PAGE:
We wouldn’t mind settling down in a winter location for a spell, a place near family, maybe install a larger Airstream (probably a new 33′) in the primary location or “home base” and travel the remainder of the year in Beauty.

Unfortunately, our family lives in a county where it’s illegal to keep residence in an RV unless the area is zoned for agriculture. Sure, there are allowances for “hardship” but all it takes is one NIMBY neighbor to file a complaint and you’re packing up.

There are a few wonderful Motorcoach resorts for Class A’s, Super C’s and 5th wheels where we’d be thrilled to establish a semi-permanent winter residence, but we’re Airstream people through-and-through. If there was an Airstream park in SoCal, we’d probably sign up immediately.

Yes, there is a radical difference to living in a residential RV community and living on the road. There really is no comparison to the two different lifestyles. One is actively mobile and the other is established residential. Yet, as we age, we like the idea of having both options available.

If I am ever handicapped or afflicted with limited mobility I would prefer to live in a residential RV park rather than a house. If I were handicapped that “cramped” feeling may translate more into “the safety of a close-knit community.” Most houses are not built for community and you have to spend major dough to make them serve the needs of a frail person. RV’s are more manageable and characteristically equipped for easy access to all features throughout the structure. If I ever need RV housing to assist me, physicalIy, I would have to live in a completely different area than my family and support network because state, county and city policies are not RV or RV community friendly – which these days, with the housing crises – adds up to “not senior friendly” as RVs have a long history of serving as desirable and safe housing for the elderly.

You’ve given me a lot to think about, Gypsies! I can feel an editorial brewing 😆

Hey, enjoy your travel this year and be sure to say hey to our friends David and Kathy Titley who work seasonally with Grand Teton National Park.
They are wonderful folks and have an Airstream blog:

https://underwayshiftcolors.com

Wonderful to have you with us, Gypsies. We need to sit around a campfire and talk about how we old people can change the world 🤣

Safe & Happy Travels!

Carmen@LIB
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Old 04-22-2024, 09:26 AM   #9
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Great thread! We're full-timers, starting out in a 40' MH with no slides, now in a 38' TT with three slides. After we get back from Alaska next summer we'll begin the search for an Airstream. We're looking at 28' and longer, 2005-2017 (approximately). We're thinking that the 28' is the bare minimum, with the 30' much better and the 34' the best. Apparently the floor plans changed a bit during those years, so we will have to start narrowing the search a bit.


BTW, the Airstream will NOT have a slide!
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Old 04-22-2024, 11:38 AM   #10
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I can't imagine tolerating being that cramped for any length of time greater than a week, two at the most. I like to go camping, but living in any travel trailer would be impossible. There are reasons we all live in homes with separate rooms for lounging, sleeping, cooking, and eating.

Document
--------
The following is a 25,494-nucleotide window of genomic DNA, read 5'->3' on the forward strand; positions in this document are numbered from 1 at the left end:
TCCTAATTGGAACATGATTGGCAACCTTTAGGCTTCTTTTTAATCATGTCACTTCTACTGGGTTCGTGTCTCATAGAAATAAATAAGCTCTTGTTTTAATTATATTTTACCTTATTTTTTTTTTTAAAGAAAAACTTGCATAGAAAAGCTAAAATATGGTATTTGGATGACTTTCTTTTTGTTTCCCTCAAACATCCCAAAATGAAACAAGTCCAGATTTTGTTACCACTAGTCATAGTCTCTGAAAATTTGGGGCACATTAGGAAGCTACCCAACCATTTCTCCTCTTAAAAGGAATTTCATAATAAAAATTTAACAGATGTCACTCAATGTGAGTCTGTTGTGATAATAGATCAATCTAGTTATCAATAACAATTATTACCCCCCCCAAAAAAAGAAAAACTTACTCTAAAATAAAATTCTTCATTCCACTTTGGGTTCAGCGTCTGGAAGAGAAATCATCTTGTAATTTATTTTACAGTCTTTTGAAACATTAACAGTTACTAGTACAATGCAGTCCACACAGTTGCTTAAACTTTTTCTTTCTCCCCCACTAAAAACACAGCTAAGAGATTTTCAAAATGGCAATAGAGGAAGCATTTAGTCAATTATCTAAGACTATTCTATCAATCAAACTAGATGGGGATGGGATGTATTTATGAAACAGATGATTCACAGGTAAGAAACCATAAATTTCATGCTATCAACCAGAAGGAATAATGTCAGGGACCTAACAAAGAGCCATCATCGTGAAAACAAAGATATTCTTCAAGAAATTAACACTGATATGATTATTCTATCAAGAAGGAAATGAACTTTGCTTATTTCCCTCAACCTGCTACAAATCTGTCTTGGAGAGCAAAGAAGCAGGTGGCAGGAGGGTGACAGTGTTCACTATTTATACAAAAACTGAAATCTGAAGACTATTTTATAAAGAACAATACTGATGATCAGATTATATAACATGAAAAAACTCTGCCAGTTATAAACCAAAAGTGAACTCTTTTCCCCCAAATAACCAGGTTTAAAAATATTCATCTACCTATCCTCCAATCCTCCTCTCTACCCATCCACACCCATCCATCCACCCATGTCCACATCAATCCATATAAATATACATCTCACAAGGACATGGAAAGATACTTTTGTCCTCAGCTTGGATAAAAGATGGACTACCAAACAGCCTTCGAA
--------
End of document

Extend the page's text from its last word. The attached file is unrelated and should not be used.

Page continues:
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Old 04-23-2024, 05:29 AM   #11
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Thanks for the riveting discussion!

Quote:
Originally Posted by TR Anderson View Post
I can't imagine tolerating being that cramped for any length of time greater than a week, two at the most. I like to go camping, but living in any travel trailer would be impossible. There are reasons we all live in homes with separate rooms for lounging, sleeping, cooking, and eating.
Hey TR!

Thank you for bringing this up. It’s a fascinating topic – what people can, cannot and will not adapt to. I know that I cannot adapt to living on a marine vessel with living quarters same size as our 30′ trailer. At least, I think I can’t. Many college freshmen who were raised in spacious McMansions think they can’t adapt to a cramped dorm room and share it with a stranger. Sailors are forced to adapt to tiny bunks on ships, and millions of migrants have no choice but to share a small room with an entire family. In our culture living in a small space – such as a Prius, which many young people call home these days – is usually a unique or temporary situation. But it hasn’t always been that way.

Before the 1950’s most homes were a fraction of the size they are now. Radio and television caused houses to increase in size as the need for privacy grew – privacy, a new concept in house design – which gave us the “den” the “romp room,” the “tv room,” “guest room,” and giant suites with walk-in closets and private baths called Master Bedrooms. As more of these new large houses were built, the divorce rate went up. To save the marriage you had to get a housekeeper, then a gardener.

Then, in the 80’s technology enters and over the next few decades the need for all those rooms slowly evaporates. A set of ear buds is a lot cheaper than a private room for every member of the family. Personal computers and Ebooks eliminate the need for bookshelves, dens, and private studies. No one’s going outside anymore so you don’t need the big yard …

The feminist history of housing presents the argument that the quality of women’s mental health declined from being isolated in the suburbs in oversized houses (see The King’s Song by Jim Croce) Efficiency experts said the time and labor required to run the traditional American household in the 60’s-70’s was equivalent to running a business. So many countries are adapting away from the large single family home to other types of group housing and co-op communities. Many Americans have already adapted away from the large home and are gravitating to full-time RV travel because it’s a more time efficient way to live.